In addition to all the errors of commission listed above, there are also many errors of omission as well. Here are the countries the Animaniacs Nations of the World Song doesn’t list:
- Several African Countries: South Africa, Central African Republic, Equatorial Guinea, Burkina Faso, Ivory Coast, Cape Verde, Sao Tome & Principe.
- United Kingdom: Again, an obvious omission. Even if you accept that the constituent countries of the UK should be listed separately, they forget Wales and Northern Ireland.
- Asian Countries : Brunei, Singapore.
- All the former Soviet Republics: Georgia, Armenia, Azerbaijan, Belarus, Ukraine, Moldova, Estonia, Latvia, Lithuania, Kazakhstan, Kyrgyzstan, Uzbekistan, Turkmenistan, and Tajikistan.
- European Microstates: Andorra, San Marino, and Vatican City were all left off. They bothered to mention Monaco and Liechtenstein, so they can’t really claim it was because they were small.
- Form Yugoslavian Republics: Serbia, Macedonia, Croatia, Slovenia, Kosovo, Montenegro, and Bosnia & Herzegovina. Not relevant when the song was written, but it is relevant now.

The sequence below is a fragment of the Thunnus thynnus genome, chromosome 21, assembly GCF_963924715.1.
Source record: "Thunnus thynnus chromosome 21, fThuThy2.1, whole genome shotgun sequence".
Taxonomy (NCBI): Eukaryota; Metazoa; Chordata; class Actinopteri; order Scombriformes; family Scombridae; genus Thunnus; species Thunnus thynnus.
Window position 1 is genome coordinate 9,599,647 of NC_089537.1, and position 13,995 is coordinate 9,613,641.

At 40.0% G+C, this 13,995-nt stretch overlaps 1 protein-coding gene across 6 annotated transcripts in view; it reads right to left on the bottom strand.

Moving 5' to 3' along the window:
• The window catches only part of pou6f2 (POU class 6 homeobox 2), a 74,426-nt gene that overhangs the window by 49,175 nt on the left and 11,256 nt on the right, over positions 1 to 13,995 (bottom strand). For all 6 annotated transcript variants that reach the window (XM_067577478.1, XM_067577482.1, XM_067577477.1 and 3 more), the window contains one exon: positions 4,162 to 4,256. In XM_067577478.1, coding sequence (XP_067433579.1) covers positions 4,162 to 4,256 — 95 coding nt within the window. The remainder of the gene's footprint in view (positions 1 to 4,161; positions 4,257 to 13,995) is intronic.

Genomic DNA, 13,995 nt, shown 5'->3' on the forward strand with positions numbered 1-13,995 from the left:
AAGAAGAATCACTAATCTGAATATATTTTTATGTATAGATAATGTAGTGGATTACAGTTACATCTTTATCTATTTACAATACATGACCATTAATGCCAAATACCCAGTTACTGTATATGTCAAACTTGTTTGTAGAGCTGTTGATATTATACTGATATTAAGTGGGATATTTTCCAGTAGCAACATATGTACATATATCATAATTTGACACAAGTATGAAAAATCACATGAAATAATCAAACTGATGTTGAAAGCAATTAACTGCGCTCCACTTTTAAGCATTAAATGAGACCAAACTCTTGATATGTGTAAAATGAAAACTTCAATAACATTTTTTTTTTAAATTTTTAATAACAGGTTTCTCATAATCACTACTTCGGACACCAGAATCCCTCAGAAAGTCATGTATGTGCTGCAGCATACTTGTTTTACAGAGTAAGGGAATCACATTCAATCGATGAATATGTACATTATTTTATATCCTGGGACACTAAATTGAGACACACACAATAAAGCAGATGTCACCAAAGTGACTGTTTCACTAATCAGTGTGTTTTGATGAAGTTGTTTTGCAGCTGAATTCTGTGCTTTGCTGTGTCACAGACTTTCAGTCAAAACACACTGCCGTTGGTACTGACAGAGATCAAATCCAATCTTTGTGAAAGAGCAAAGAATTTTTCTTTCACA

- Pacific Countries: They missed almost all of them. Samoa, Kiribati, Tuvalu, Nauru, Tonga, Vanuatu, Solomon Islands, Palau, Marshall Islands, and Micronesia.
- Indian Ocean Countries: Maldives, Comoros, Seychelles, and Mauritius.
- New Countries: Since the song came out East Timor, Eritrea, and South Sudan became countries.
- Caribbean Countries: St Kitts and Nevis, Antigua and Barbuda, Dominica, St. Lucia, Grenada, St. Vincent, and the Grenadines.
- Renamed Countries: Countries sort of mentioned, but mentioned incorrectly. Democratic Republic of Congo, South Korea, North Korea, Papua New Guinea, Trinidad and Tobago, Czech Republic, Slovakia, and Yemen.
Rob Paulsen is the man who is behind the voice of Yakko Warner and sang the original song (he also does the voice of Pinky and a ton of other great cartoon characters). In fact, he is known to sing the song in character at comic conventions. Here’s a video of him singing it the Granite State Comic Con in 2013.
I’m not the first person who has recognized all the errors in the song.
There have been several attempts to create an updated version which fixes the errors and adds all of the countries which were left out.
Here is the best version which I’ve seen so far.
What I’d really love to see is Rob Paulsen record an updated version of the song for the 21st Century. The early 90’s were a horrible time for map making, and for recording songs about geography. Things have settled down a bit, so a proper recording now should be good for a couple of decades. It would probably also go viral and help a new generation learn about geography.
Learn more about every nation of the world.